What conclusions does Ritter come to?
Here they are:
One of the first lessons of objectivity is to slow things down to make sure that fact is not obscured by emotion. The Bucha videotape is disturbing. The video has been released in its present form, it appears, with the express intent of producing a visceral “shock and awe” moment for the viewer. If this was indeed the case, then those who released it – the Ukrainian National Police – have succeeded beyond their wildest imagination. Or that of their advisors, as the case may be.
The linkage between the dead and the Russian military was established immediately, without any fact-based data to back it up, and subsequently echoed in all forms of media – mainstream and social alike. Anyone who dared question the established “Russia did it” narrative was shouted down and belittled as a “Russian shill,” or worse.
That these conclusions are the by-product of mass hysteria is beside the point – why seek to be objective when the narrative fits every stereotype that had been carefully assembled beforehand by the same people parroting the Bucha story today. Social “preconditioning” of an audience unused to critical thinking is an essential step in getting this audience to accept at face value anything that is put before it, regardless of how egregiously the facts of the story strain credulity. And let’s be clear – the Ukrainian narrative of the events in Bucha seems to stretch credibility.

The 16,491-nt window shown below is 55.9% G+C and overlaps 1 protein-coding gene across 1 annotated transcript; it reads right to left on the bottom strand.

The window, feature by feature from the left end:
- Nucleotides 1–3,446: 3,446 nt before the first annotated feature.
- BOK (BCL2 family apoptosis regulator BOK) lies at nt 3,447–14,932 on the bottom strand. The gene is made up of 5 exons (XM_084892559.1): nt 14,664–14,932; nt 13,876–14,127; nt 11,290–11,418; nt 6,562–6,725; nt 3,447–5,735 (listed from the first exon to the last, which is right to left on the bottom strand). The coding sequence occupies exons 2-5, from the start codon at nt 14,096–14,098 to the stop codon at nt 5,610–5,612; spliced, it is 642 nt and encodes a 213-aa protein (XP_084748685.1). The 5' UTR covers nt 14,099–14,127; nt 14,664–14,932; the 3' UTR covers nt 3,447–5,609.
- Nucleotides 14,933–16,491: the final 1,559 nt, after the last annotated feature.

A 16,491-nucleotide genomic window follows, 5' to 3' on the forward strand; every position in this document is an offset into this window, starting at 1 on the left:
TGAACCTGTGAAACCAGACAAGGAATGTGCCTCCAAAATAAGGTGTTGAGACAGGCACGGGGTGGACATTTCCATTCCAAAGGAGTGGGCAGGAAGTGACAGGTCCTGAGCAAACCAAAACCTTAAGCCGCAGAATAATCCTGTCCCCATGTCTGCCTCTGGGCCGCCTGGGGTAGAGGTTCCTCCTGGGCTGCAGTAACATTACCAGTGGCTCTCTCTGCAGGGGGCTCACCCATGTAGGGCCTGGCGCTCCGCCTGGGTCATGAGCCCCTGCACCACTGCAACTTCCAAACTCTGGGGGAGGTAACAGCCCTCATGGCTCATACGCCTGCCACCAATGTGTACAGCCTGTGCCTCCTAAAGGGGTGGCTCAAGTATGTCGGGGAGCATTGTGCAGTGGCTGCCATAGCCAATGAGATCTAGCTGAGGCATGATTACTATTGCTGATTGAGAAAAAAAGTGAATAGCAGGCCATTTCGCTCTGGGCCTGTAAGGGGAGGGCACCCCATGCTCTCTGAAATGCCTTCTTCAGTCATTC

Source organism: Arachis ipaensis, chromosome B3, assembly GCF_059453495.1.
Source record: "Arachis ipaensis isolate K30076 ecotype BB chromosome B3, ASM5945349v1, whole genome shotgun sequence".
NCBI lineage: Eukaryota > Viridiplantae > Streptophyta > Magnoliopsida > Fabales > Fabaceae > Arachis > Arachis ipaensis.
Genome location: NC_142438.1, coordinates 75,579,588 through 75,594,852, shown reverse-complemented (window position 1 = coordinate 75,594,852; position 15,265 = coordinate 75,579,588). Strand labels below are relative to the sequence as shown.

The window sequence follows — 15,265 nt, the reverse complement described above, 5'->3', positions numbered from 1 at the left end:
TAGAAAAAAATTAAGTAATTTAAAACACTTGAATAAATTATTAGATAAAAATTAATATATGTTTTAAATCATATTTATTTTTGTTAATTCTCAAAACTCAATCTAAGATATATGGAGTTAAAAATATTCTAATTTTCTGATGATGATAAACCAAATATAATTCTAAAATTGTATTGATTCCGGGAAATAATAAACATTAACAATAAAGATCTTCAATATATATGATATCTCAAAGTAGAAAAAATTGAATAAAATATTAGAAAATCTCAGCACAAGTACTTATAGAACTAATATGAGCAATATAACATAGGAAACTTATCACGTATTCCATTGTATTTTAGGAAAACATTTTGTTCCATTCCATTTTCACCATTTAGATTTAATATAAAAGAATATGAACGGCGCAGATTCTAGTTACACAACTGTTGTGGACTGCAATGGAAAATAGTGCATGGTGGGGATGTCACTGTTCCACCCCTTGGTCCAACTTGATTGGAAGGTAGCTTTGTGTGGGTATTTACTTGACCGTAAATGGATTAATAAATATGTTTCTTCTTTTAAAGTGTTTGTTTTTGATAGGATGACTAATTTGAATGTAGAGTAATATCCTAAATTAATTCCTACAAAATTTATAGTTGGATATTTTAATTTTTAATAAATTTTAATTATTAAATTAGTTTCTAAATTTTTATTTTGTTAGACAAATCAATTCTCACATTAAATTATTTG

Scott Ritter then gets on the trail while the footprints are still hot. Again, verbatim:
The chronology of the narrative produces the first red flag that the story being peddled by Ukraine, and echoed in the West, is not what it seems. It is established fact that Russian troops evacuated Bucha on March 30. Ukrainian National Police began entering Bucha on March 31, and that same day the mayor of Bucha announced that the town was fully under the control of Ukrainian officials. At no time was there any suggestion by the mayor or any other Ukrainian official of mass killings undertaken by Russia. The videotape in question was released by Ukrainian authorities on April 2; it is not certain if the video had been taken earlier, or on that day. What is certain is that the images shown in the video differed sharply from the narrative initially portrayed by the mayor.